From Casetext: Smarter Legal Research

Rekechinsky v. Griffiths

North Carolina Court of Appeals
Sep 1, 2010
No. COA09-1128 (N.C. Ct. App. Sep. 1, 2010)


No. COA09-1128

Filed 7 September 2010 This case not for publication

Appeal by plaintiff from judgment entered 3 February 2009 and order entered 17 March 2009 by Judge Paul C. Ridgeway in Wake County Superior Court. Heard in the Court of Appeals 10 February 2010.

E. Gregory Stott for plaintiff. Teague Rotenstreich Stanaland Fox Holt, PLLC, by Paul A. Daniels, for defendant.

Wake County 08 CVS 5168.

On 25 August 2006, Andrey Rekechinsky (plaintiff) was driving his motorcycle on Gorman Street in Raleigh when he was struck by a vehicle driven by Jane Helen Griffiths (defendant). Plaintiff suffered injuries to his neck, back, body, limbs and torso as a result of the collision, as well as severe mental and physical pain which continued after the accident. Plaintiff claimed that defendant's negligence was the proximate cause of his injuries; defendant admitted that her failure to keep a proper lookout was negligent, but denied that her negligence was the proximate cause of plaintiff's injuries.

On 16 June 2008, during the discovery phase, defendant requested the production of documents, including medical records and bills arising from the accident. On 15 August 2008, plaintiff filed objections to defendant's requests. On 9 October 2008, defendant filed a motion to compel; plaintiff also filed a motion to compel, along with a motion for a protective order asking the court to quash the request for production of documents and excuse plaintiff from providing the documents. On 16 October 2008, plaintiff argued his motion to compel; however, defendant did not argue her own motion. The trial court did not rule on the motions prior to trial.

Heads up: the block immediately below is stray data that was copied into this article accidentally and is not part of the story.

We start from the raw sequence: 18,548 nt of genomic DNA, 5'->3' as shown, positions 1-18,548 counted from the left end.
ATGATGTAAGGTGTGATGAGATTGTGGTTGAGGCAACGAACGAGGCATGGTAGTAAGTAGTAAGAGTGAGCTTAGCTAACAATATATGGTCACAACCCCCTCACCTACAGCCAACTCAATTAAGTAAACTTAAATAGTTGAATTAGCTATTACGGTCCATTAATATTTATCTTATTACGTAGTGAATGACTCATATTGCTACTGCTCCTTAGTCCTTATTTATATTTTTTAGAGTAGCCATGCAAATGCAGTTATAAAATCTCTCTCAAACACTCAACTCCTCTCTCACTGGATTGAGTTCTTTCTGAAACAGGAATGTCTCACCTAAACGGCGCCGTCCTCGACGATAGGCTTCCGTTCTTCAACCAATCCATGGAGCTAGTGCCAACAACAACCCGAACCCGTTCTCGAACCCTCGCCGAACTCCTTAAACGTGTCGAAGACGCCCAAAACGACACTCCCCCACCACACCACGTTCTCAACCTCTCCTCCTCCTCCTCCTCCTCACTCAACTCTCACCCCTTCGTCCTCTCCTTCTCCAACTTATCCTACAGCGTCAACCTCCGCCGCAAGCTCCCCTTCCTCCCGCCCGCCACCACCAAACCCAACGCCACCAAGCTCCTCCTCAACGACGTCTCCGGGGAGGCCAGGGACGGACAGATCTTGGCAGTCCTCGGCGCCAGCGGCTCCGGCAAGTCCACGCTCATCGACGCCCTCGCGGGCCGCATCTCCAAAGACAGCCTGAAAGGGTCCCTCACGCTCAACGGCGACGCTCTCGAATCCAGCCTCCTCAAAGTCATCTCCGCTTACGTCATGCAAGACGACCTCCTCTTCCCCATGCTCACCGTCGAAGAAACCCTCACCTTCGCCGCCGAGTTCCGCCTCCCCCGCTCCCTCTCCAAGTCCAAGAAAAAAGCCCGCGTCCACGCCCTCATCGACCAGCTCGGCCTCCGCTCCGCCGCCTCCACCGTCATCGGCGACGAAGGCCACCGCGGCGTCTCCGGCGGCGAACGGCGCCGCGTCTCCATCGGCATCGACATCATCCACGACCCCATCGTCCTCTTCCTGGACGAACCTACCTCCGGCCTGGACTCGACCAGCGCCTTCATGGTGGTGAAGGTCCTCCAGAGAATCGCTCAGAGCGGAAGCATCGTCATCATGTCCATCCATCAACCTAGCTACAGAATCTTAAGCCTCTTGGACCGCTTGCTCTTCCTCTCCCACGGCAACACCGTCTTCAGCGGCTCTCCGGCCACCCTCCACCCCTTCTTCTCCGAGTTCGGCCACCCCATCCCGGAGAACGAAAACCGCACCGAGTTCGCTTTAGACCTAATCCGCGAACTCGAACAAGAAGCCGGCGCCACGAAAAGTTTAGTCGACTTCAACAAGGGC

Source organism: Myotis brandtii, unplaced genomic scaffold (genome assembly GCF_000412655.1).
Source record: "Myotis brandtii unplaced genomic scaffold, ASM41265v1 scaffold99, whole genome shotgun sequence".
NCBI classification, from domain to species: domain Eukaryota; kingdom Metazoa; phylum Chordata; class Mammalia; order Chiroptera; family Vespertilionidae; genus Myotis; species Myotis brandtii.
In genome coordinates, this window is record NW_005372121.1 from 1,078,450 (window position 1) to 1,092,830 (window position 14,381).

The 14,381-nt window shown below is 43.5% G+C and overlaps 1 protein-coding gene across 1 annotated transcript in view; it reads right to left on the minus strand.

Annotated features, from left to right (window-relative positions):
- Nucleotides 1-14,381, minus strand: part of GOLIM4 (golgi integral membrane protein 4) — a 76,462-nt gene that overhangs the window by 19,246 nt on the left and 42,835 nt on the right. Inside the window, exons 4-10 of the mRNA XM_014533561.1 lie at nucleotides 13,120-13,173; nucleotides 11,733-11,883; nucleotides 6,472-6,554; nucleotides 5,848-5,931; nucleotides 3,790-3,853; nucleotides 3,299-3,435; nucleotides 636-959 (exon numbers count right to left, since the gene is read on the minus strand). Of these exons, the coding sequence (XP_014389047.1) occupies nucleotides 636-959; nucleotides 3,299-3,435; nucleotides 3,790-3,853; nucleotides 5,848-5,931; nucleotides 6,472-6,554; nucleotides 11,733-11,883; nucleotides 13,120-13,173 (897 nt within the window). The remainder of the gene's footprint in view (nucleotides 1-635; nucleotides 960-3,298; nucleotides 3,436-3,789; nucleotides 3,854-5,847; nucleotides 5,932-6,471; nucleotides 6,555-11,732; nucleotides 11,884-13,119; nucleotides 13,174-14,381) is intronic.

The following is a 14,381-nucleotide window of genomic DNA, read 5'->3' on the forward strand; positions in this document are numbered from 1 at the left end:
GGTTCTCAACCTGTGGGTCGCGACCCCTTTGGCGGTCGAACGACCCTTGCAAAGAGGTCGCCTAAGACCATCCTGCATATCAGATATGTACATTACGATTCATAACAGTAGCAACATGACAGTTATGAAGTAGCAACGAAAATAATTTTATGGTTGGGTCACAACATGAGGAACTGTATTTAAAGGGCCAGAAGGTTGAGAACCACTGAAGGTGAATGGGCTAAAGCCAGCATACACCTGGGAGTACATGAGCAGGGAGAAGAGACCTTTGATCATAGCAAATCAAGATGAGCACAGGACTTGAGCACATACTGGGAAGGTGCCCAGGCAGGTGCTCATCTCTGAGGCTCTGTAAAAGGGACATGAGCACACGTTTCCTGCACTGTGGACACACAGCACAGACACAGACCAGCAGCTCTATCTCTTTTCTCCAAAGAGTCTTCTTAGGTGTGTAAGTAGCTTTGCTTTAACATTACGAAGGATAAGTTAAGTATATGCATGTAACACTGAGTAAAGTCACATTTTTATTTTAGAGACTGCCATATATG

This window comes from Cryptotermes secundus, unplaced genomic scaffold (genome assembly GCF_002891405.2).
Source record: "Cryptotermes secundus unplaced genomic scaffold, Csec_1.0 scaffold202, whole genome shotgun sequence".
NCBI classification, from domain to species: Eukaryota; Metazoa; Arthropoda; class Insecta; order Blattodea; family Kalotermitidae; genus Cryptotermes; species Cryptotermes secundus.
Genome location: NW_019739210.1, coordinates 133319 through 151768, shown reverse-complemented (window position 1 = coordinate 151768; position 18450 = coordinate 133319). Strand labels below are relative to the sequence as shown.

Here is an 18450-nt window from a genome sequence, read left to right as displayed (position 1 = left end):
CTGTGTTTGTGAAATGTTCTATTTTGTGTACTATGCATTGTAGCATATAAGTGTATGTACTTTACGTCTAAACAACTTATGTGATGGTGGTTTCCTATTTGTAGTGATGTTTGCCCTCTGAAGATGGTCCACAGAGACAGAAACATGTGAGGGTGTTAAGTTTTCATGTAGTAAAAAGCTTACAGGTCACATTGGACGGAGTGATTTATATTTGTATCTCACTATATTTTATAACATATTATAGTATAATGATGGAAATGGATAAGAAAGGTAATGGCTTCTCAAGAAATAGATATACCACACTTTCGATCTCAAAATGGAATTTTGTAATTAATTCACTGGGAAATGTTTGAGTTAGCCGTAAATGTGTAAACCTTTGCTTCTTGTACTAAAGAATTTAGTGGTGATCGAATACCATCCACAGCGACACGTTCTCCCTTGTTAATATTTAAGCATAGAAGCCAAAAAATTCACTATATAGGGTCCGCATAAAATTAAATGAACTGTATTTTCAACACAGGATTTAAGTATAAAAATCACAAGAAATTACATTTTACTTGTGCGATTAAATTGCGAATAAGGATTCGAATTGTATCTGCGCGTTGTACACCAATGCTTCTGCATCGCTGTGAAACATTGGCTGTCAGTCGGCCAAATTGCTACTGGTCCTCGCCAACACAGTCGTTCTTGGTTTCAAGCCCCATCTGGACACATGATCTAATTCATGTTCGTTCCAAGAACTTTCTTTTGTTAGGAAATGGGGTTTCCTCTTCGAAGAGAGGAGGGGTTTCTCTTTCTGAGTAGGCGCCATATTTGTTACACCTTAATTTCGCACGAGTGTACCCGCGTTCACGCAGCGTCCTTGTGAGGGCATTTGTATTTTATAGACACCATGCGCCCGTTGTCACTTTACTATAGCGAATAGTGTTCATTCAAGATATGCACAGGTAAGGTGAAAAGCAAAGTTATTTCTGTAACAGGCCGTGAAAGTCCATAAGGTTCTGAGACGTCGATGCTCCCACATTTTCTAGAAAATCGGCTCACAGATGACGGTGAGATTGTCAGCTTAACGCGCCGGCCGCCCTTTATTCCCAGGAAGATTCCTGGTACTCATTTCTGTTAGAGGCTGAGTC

The case came to trial on 5 January 2009, and defendant, pursuant to a motion in limine, asked the court to rule on the 9 October 2008 motion to compel and orally requested sanctions for plaintiff's failure to produce documents. The court granted defendant's motion to compel and sanctioned plaintiff by excluding two medical bills, which showed costs totaling $3,455.00, from being admitted at trial. The trial court excluded these medical bills because plaintiff failed to produce medical bills and records during the discovery phase.

The jury found for plaintiff and awarded him $12,000.00. Plaintiff filed motions for judgment notwithstanding the verdict and a new trial. The trial court denied both. Plaintiff now appeals from the judgment and from the order denying judgment notwithstanding the verdict and new trial.

Plaintiff argues that the trial court committed reversible error by granting defendant's motion in limine and imposing sanctions that prevented plaintiff from introducing two medical bills. Plaintiff also argues that this error was "unduly prejudicial." We agree.